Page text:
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Comment: Not worth the risk (Score 1) 547

by willthiswork89 (#47524795) Attached to: Laser Eye Surgery, Revisited 10 Years Later
I can wear my glasses, contacts any time i want with no loss of vision. I can buy a new prescription with brand new glasses for a fourth(or less) of the cost of lasik. I guess for me, the thought of having my vision permanently disabled because my lense doesnt heal back properly after they slice it open, or they mess up some terrible way it enough to keep me using the non-surgical routes. I'm a developer, if i lose my eye site, i lose my job. Not worth the risk.

Comment: Nobody ever leaves (Score 1) 177

by willthiswork89 (#46167543) Attached to: At my current workplace, I've outlasted ...
Small business, 30 employees or so, we hire 2 a year and i'm on my 6th year, nobody ever leaves. Most people at the company have 10-15 years. Since the company has been founded. I'm about "half way" on the seniority line. It may have something to do with these metallic circular objects on our ankles attached to our computer chairs... not sure.

Comment: Children with progeria make results inconclusive (Score 5, Interesting) 70

If you the TFA you will see at the bottom an interesting note: "In an unexpected finding, the cells of children with progeria, a genetic disorder that causes premature aging, appeared normal and reflected their true chronological age" Doesn't this make the results inconclusive at that point? Since children with this disease age faster than anyone else? If his "clock" was accurate wouldn't these children display clocks point to a much older person?

Comment: Re:Kind of was expecting this (Score 1) 307

by willthiswork89 (#45028125) Attached to: Tim Berners-Lee, W3C Approve Work On DRM For HTML 5.1
I agree with all of your points, I guess my background comes from a gaming platform with MMO type games written in the past. With these we rely on being able to keep the game fair for everyone by keeping someone from copying our code, and entering the game with hacked resources. That is where my thoughts come from. However, generally speaking I agree with everything you said.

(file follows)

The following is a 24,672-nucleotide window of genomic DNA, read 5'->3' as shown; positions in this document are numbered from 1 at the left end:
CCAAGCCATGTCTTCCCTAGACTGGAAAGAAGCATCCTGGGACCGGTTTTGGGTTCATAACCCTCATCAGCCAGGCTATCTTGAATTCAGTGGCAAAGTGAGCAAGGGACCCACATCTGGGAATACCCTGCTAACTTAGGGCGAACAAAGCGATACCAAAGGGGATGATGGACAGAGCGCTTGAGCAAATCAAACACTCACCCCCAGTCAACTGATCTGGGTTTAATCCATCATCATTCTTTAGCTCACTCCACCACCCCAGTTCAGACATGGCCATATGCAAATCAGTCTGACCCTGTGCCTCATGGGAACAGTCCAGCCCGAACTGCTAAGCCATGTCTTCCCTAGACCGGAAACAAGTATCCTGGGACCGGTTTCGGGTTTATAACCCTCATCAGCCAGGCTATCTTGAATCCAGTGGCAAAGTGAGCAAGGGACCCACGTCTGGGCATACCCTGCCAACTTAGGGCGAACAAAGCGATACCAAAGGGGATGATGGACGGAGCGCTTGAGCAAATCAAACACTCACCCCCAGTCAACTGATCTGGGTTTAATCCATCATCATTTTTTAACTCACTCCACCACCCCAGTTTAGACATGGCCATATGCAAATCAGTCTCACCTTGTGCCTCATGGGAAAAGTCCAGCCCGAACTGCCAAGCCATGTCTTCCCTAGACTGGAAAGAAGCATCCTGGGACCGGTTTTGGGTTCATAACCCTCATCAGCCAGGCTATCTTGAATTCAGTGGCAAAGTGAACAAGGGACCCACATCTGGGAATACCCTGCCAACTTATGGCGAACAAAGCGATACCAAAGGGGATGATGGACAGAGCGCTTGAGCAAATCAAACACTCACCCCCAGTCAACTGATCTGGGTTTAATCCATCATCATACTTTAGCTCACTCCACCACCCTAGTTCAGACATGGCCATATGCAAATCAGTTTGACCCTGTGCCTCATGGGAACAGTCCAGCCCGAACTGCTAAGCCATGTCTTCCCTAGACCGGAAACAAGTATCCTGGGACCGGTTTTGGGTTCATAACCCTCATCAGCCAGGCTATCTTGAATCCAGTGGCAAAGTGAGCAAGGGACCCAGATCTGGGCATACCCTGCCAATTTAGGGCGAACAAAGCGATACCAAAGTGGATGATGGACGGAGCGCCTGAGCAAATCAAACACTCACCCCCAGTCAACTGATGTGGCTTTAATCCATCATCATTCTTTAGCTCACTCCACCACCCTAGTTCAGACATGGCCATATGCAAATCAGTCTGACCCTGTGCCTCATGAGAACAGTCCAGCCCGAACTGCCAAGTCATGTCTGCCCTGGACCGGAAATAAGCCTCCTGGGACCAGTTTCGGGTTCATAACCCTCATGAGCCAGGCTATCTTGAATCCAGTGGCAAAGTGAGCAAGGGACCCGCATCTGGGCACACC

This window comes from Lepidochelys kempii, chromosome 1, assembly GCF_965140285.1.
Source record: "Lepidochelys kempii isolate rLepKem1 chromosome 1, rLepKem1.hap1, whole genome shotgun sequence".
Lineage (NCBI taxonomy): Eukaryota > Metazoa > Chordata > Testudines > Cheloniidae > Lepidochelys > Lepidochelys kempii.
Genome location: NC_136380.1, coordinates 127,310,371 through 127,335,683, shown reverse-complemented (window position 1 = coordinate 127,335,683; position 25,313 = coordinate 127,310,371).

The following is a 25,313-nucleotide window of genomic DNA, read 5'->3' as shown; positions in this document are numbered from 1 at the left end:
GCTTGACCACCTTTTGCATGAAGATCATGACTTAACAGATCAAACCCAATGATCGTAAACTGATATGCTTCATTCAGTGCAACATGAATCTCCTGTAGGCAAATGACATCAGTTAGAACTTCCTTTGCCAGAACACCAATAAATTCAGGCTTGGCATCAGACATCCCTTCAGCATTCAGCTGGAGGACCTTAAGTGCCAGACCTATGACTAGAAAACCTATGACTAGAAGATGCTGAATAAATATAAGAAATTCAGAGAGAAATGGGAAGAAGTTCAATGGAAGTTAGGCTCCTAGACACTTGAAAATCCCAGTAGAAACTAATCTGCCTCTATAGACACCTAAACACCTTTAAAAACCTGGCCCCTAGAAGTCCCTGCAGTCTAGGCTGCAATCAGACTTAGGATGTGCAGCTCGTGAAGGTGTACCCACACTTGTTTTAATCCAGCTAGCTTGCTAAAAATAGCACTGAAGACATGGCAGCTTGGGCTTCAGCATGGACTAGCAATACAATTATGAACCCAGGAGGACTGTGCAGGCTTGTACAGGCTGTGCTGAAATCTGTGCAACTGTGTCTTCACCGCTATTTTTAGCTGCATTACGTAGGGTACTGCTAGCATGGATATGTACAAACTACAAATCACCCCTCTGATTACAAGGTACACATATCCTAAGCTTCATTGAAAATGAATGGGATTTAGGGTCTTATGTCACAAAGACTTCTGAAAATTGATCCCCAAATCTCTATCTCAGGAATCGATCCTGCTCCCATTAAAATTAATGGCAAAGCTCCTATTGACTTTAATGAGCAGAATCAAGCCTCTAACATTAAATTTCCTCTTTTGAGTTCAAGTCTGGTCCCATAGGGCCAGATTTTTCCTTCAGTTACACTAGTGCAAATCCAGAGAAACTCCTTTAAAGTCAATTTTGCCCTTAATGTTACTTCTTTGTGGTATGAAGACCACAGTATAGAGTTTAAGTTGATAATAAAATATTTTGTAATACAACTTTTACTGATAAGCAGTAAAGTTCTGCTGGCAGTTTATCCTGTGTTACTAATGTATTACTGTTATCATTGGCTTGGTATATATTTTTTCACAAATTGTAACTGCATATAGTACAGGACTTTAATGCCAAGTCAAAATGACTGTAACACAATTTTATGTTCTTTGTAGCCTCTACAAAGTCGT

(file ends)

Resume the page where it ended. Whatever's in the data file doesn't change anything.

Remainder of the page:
Comment: Kind of was expecting this (Score 2) 307

by willthiswork89 (#45026005) Attached to: Tim Berners-Lee, W3C Approve Work On DRM For HTML 5.1
html 5 is a world with real applications, not to say that traditional html did not have real applications but with html 5 now having so many uses and access to hardware acceleration, I think the only next logical step to gain more commercial popularity was to give companies a way to protect their programming investment. I know my self I worried about using html 5 as a valid alternative to some programming I am doing because of the seemingly easy nature to steal and reproduce something I want "closed source". Don't get me wrong here, I love open source and hope this isn't something that is mandatory. But I also see some benefit of being able to protect my code. The real question will be how easy it will be to get around it.

Comment: Surprised? (Score 1) 94

ARM has been focusing on mobile platform architecture for much longer than intel, its like Honda trying to make a truck, sure they did do it but its nothing like a company making nothing but trucks from the get-go. Intel needs to stay right where they are king and keep that crown and stop trying to follow rabbit holes thinking they might find money where ARM is the clear leader down in those places.

Comment: Android fragmenting (Score 4, Interesting) 85

by willthiswork89 (#44185269) Attached to: Android Update Lets Malware Bypass Digital Signature Check
With all the fragmented versions of android, I sure hope that everyone(Verizon, att, etc) can get their heads out of their ass to get this patched. Im concerned for the people using these things for business, but consumers could be affected majorly too. I guess we can't be sure exactly how bad of an issue this is until the first though.

Comment: What!? (Score 5, Insightful) 298

There are nations with 50 mbps for pennies on the dollar to our cost in America, not to mention absolutely no throttling or data limits. Wake up Richard Bennett! There are far too many monopolies in Americas internet connections and THATS the problem, no competition means they can do whatever the hell they want!

It seems that more and more mathematicians are using a new, high level language named "research student".

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